Printed circuit boards come as critical components for electronic devices. Therefore, electronic designers, engineers, and electronic enthusiasts need to understand how to develop or buy PCB services and understand what influences the pricing. Furthermore, it will allow you to understand how to price your design whenever you make one from scratch or enable you to decide on a PCB pricing scheme that proves worthwhile from diverse manufacturers.
Printed Circuit Board Pricing
The PCB price will often differ based on diverse factors, including the manufacturing or assembling company. After all, companies have to make a profit and sustain their operations. However, the key drivers to PCB pricing across the industry encompass the material type, the PCB board size, and the layer number. Additionally, the hole size and finish also affect the electronic PCB board price.
A PCB board always encompasses an FR4 substrate, soldermask, copper, and silkscreen. However, the design developed determines the type and arrangement of the different components. Therefore, based on these design and materials specifications, size, durability, and functionality aspects get determined. Consequently, these play a significant role in the printed circuit board price and crucial aspects to become aware of when buying or selling your PCB.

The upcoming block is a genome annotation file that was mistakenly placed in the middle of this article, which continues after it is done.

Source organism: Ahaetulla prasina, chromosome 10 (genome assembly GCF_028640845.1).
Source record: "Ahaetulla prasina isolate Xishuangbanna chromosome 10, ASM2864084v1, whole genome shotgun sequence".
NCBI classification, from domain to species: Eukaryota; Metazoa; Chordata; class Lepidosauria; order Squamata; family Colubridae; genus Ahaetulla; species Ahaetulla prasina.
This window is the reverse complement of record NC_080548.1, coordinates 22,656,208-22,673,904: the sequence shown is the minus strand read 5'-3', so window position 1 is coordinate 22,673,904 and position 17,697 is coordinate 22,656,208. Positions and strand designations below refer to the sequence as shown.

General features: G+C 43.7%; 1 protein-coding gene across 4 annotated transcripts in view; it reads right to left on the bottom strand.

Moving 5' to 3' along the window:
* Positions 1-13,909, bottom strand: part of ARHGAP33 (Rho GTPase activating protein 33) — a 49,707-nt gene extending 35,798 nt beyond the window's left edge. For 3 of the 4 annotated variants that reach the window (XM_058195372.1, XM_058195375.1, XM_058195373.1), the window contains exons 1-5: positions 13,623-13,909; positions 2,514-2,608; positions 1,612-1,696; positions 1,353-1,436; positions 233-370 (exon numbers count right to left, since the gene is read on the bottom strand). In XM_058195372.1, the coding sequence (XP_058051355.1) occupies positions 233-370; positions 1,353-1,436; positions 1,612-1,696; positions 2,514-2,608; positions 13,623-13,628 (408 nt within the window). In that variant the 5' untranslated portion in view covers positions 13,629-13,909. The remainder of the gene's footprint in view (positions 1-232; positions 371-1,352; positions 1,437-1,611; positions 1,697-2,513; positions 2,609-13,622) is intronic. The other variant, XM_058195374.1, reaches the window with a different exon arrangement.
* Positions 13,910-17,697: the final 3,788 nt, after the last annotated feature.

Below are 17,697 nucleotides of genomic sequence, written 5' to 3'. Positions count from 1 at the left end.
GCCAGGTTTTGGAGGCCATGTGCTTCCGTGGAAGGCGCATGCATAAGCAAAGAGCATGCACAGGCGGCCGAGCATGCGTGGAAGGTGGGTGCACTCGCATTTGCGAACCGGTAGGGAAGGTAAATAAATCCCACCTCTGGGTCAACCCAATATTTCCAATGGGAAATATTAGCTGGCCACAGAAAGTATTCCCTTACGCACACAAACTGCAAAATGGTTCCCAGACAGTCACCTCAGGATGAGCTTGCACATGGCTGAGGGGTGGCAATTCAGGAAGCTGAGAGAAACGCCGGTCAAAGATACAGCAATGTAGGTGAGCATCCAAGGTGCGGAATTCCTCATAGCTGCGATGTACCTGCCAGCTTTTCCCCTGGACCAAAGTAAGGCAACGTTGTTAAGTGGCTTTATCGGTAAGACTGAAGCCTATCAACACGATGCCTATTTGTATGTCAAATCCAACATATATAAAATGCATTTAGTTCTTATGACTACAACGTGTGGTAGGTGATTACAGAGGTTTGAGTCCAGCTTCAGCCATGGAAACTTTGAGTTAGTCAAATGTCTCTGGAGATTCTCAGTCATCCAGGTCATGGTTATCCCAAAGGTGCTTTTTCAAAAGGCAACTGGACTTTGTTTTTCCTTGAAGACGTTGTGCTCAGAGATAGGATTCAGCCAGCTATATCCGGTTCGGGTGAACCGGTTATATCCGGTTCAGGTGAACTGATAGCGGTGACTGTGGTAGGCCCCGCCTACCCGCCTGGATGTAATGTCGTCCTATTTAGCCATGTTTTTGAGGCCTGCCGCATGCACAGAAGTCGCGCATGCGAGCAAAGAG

Factors that Influence the Price of PCB
- Material choice. The choice of material you decide to use when making a PCB will invariably influence its price. For instance, standard PCB get laminated with an FR4 substrate, something that cannot work for circuit boards intended for high-intensity use like the fuel and aerospace industries. To delve into this further, consider the following material choice attributes and how they influence the price of PCB.